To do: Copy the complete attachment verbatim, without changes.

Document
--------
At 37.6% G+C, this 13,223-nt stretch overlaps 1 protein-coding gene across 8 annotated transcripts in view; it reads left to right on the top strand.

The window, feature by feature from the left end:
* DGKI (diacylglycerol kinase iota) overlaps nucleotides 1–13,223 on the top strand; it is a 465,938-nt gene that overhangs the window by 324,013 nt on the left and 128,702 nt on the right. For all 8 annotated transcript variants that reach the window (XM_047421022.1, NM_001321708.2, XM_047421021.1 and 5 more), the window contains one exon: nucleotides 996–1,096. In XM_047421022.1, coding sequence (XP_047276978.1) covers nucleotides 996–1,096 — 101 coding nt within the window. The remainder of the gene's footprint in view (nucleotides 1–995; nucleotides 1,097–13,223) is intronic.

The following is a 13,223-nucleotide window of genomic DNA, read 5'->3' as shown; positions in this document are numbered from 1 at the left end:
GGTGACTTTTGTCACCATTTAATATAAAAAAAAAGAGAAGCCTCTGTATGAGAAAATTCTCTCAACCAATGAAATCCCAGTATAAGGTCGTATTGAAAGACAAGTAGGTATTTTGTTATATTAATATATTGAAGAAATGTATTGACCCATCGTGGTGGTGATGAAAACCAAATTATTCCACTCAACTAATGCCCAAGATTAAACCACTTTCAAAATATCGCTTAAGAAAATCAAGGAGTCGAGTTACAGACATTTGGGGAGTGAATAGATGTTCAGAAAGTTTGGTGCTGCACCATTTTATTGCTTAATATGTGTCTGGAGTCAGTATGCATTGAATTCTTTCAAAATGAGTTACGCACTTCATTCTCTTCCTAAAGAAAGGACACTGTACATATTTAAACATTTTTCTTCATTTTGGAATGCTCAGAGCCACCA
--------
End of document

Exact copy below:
At 37.6% G+C, this 13,223-nt stretch overlaps 1 protein-coding gene across 8 annotated transcripts in view; it reads left to right on the top strand.

The window, feature by feature from the left end:
* DGKI (diacylglycerol kinase iota) overlaps nucleotides 1–13,223 on the top strand; it is a 465,938-nt gene that overhangs the window by 324,013 nt on the left and 128,702 nt on the right. For all 8 annotated transcript variants that reach the window (XM_047421022.1, NM_001321708.2, XM_047421021.1 and 5 more), the window contains one exon: nucleotides 996–1,096. In XM_047421022.1, coding sequence (XP_047276978.1) covers nucleotides 996–1,096 — 101 coding nt within the window. The remainder of the gene's footprint in view (nucleotides 1–995; nucleotides 1,097–13,223) is intronic.

The following is a 13,223-nucleotide window of genomic DNA, read 5'->3' as shown; positions in this document are numbered from 1 at the left end:
GGTGACTTTTGTCACCATTTAATATAAAAAAAAAGAGAAGCCTCTGTATGAGAAAATTCTCTCAACCAATGAAATCCCAGTATAAGGTCGTATTGAAAGACAAGTAGGTATTTTGTTATATTAATATATTGAAGAAATGTATTGACCCATCGTGGTGGTGATGAAAACCAAATTATTCCACTCAACTAATGCCCAAGATTAAACCACTTTCAAAATATCGCTTAAGAAAATCAAGGAGTCGAGTTACAGACATTTGGGGAGTGAATAGATGTTCAGAAAGTTTGGTGCTGCACCATTTTATTGCTTAATATGTGTCTGGAGTCAGTATGCATTGAATTCTTTCAAAATGAGTTACGCACTTCATTCTCTTCCTAAAGAAAGGACACTGTACATATTTAAACATTTTTCTTCATTTTGGAATGCTCAGAGCCACCA